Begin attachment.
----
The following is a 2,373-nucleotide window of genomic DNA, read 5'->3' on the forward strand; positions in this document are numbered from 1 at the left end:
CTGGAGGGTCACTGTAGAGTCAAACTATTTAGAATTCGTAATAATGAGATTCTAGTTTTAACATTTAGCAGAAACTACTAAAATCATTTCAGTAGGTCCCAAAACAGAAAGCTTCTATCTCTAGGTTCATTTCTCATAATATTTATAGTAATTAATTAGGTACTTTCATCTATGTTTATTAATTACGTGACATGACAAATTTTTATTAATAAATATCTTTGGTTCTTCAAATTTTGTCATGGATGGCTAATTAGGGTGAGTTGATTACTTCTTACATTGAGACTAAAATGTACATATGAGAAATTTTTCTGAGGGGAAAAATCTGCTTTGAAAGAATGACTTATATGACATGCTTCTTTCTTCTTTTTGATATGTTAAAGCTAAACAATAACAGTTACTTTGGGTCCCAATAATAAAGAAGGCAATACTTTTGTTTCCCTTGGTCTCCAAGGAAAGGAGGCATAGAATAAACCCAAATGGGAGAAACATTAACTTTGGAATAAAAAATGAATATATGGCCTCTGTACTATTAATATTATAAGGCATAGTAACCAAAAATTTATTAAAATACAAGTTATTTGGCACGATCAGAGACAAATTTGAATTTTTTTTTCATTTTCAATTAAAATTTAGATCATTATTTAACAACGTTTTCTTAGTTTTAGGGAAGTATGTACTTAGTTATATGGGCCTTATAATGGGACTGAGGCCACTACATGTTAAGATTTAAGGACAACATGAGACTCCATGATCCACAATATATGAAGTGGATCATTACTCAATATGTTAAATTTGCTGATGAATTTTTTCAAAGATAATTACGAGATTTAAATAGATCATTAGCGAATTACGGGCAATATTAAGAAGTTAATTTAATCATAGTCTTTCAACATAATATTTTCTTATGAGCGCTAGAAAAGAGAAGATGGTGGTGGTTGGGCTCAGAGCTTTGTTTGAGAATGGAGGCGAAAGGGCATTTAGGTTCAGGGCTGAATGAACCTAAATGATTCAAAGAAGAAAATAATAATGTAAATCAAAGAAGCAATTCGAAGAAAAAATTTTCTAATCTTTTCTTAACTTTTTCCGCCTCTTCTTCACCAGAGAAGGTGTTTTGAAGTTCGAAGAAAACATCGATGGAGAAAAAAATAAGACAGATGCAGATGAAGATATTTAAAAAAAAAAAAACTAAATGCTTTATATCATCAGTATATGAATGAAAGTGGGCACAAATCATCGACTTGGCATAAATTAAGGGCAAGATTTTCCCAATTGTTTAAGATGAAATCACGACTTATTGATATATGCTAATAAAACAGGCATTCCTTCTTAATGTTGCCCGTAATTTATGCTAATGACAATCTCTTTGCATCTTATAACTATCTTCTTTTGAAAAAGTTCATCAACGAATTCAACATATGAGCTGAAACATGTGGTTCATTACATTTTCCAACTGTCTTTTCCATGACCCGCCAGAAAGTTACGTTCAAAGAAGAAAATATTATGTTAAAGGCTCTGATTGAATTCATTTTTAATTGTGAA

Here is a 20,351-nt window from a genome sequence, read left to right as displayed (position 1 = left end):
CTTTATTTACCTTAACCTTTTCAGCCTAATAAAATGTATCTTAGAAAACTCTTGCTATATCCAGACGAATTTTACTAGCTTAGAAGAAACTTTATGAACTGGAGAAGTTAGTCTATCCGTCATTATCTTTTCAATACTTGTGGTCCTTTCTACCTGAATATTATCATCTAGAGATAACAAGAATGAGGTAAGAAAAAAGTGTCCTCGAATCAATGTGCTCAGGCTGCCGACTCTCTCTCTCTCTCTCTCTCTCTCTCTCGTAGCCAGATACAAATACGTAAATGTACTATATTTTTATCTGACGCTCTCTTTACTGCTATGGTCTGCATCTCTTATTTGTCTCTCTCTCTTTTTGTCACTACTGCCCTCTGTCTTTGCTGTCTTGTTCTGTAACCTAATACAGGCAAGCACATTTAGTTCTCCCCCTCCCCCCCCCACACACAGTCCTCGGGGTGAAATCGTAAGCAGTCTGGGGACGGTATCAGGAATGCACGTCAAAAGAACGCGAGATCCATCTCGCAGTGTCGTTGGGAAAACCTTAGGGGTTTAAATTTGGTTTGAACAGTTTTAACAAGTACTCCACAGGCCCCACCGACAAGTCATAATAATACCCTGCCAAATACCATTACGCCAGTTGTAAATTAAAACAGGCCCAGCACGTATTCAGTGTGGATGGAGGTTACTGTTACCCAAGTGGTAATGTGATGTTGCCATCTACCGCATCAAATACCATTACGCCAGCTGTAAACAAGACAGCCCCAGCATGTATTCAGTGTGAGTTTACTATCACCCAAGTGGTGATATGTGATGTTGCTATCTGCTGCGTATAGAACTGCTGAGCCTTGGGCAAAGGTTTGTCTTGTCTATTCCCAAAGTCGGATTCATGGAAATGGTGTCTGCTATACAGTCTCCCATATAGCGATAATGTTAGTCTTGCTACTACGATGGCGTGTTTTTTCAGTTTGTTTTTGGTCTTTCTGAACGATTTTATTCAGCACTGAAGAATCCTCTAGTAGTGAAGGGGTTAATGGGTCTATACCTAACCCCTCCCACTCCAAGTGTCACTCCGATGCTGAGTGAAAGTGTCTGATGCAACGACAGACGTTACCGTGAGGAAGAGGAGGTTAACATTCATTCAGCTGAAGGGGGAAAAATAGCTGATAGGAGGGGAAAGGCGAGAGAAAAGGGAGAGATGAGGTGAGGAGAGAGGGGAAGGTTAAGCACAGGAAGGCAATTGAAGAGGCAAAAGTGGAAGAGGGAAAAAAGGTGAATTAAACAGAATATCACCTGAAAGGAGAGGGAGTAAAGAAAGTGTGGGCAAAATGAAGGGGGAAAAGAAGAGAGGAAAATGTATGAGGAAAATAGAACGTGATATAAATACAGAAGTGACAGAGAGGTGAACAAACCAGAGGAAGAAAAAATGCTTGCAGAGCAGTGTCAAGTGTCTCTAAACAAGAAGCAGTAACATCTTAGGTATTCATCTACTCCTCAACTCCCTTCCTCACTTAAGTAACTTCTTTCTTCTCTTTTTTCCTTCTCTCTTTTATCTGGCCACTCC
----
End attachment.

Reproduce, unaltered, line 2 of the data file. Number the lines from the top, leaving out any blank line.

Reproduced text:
CTGGAGGGTCACTGTAGAGTCAAACTATTTAGAATTCGTAATAATGAGATTCTAGTTTTAACATTTAGCAGAAACTACTAAAATCATTTCAGTAGGTCCCAAAACAGAAAGCTTCTATCTCTAGGTTCATTTCTCATAATATTTATAGTAATTAATTAGGTACTTTCATCTATGTTTATTAATTACGTGACATGACAAATTTTTATTAATAAATATCTTTGGTTCTTCAAATTTTGTCATGGATGGCTAATTAGGGTGAGTTGATTACTTCTTACATTGAGACTAAAATGTACATATGAGAAATTTTTCTGAGGGGAAAAATCTGCTTTGAAAGAATGACTTATATGACATGCTTCTTTCTTCTTTTTGATATGTTAAAGCTAAACAATAACAGTTACTTTGGGTCCCAATAATAAAGAAGGCAATACTTTTGTTTCCCTTGGTCTCCAAGGAAAGGAGGCATAGAATAAACCCAAATGGGAGAAACATTAACTTTGGAATAAAAAATGAATATATGGCCTCTGTACTATTAATATTATAAGGCATAGTAACCAAAAATTTATTAAAATACAAGTTATTTGGCACGATCAGAGACAAATTTGAATTTTTTTTTCATTTTCAATTAAAATTTAGATCATTATTTAACAACGTTTTCTTAGTTTTAGGGAAGTATGTACTTAGTTATATGGGCCTTATAATGGGACTGAGGCCACTACATGTTAAGATTTAAGGACAACATGAGACTCCATGATCCACAATATATGAAGTGGATCATTACTCAATATGTTAAATTTGCTGATGAATTTTTTCAAAGATAATTACGAGATTTAAATAGATCATTAGCGAATTACGGGCAATATTAAGAAGTTAATTTAATCATAGTCTTTCAACATAATATTTTCTTATGAGCGCTAGAAAAGAGAAGATGGTGGTGGTTGGGCTCAGAGCTTTGTTTGAGAATGGAGGCGAAAGGGCATTTAGGTTCAGGGCTGAATGAACCTAAATGATTCAAAGAAGAAAATAATAATGTAAATCAAAGAAGCAATTCGAAGAAAAAATTTTCTAATCTTTTCTTAACTTTTTCCGCCTCTTCTTCACCAGAGAAGGTGTTTTGAAGTTCGAAGAAAACATCGATGGAGAAAAAAATAAGACAGATGCAGATGAAGATATTTAAAAAAAAAAAAACTAAATGCTTTATATCATCAGTATATGAATGAAAGTGGGCACAAATCATCGACTTGGCATAAATTAAGGGCAAGATTTTCCCAATTGTTTAAGATGAAATCACGACTTATTGATATATGCTAATAAAACAGGCATTCCTTCTTAATGTTGCCCGTAATTTATGCTAATGACAATCTCTTTGCATCTTATAACTATCTTCTTTTGAAAAAGTTCATCAACGAATTCAACATATGAGCTGAAACATGTGGTTCATTACATTTTCCAACTGTCTTTTCCATGACCCGCCAGAAAGTTACGTTCAAAGAAGAAAATATTATGTTAAAGGCTCTGATTGAATTCATTTTTAATTGTGAA